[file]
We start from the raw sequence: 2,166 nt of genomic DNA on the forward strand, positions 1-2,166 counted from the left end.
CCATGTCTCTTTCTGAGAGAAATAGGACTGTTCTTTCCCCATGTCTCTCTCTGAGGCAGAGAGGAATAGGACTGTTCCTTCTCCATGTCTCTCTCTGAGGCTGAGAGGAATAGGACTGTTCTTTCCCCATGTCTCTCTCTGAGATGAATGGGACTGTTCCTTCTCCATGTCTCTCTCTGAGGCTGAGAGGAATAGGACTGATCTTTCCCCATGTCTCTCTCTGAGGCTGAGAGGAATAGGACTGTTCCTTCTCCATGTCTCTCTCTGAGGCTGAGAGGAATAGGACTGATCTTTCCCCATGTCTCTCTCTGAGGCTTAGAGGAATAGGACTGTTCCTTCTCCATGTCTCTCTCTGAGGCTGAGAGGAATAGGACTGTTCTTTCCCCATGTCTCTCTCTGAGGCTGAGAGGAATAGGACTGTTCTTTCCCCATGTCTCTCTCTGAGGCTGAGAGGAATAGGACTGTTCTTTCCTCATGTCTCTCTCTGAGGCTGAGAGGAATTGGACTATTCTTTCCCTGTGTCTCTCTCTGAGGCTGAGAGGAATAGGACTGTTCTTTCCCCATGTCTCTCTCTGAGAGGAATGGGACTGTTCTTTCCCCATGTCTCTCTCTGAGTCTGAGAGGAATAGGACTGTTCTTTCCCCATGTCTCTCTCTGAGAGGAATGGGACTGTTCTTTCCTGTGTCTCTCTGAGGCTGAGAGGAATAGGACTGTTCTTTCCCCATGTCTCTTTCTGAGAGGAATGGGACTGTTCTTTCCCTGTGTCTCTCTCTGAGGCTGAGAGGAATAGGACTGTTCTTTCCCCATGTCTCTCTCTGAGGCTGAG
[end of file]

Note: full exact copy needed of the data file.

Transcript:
We start from the raw sequence: 2,166 nt of genomic DNA on the forward strand, positions 1-2,166 counted from the left end.
CCATGTCTCTTTCTGAGAGAAATAGGACTGTTCTTTCCCCATGTCTCTCTCTGAGGCAGAGAGGAATAGGACTGTTCCTTCTCCATGTCTCTCTCTGAGGCTGAGAGGAATAGGACTGTTCTTTCCCCATGTCTCTCTCTGAGATGAATGGGACTGTTCCTTCTCCATGTCTCTCTCTGAGGCTGAGAGGAATAGGACTGATCTTTCCCCATGTCTCTCTCTGAGGCTGAGAGGAATAGGACTGTTCCTTCTCCATGTCTCTCTCTGAGGCTGAGAGGAATAGGACTGATCTTTCCCCATGTCTCTCTCTGAGGCTTAGAGGAATAGGACTGTTCCTTCTCCATGTCTCTCTCTGAGGCTGAGAGGAATAGGACTGTTCTTTCCCCATGTCTCTCTCTGAGGCTGAGAGGAATAGGACTGTTCTTTCCCCATGTCTCTCTCTGAGGCTGAGAGGAATAGGACTGTTCTTTCCTCATGTCTCTCTCTGAGGCTGAGAGGAATTGGACTATTCTTTCCCTGTGTCTCTCTCTGAGGCTGAGAGGAATAGGACTGTTCTTTCCCCATGTCTCTCTCTGAGAGGAATGGGACTGTTCTTTCCCCATGTCTCTCTCTGAGTCTGAGAGGAATAGGACTGTTCTTTCCCCATGTCTCTCTCTGAGAGGAATGGGACTGTTCTTTCCTGTGTCTCTCTGAGGCTGAGAGGAATAGGACTGTTCTTTCCCCATGTCTCTTTCTGAGAGGAATGGGACTGTTCTTTCCCTGTGTCTCTCTCTGAGGCTGAGAGGAATAGGACTGTTCTTTCCCCATGTCTCTCTCTGAGGCTGAG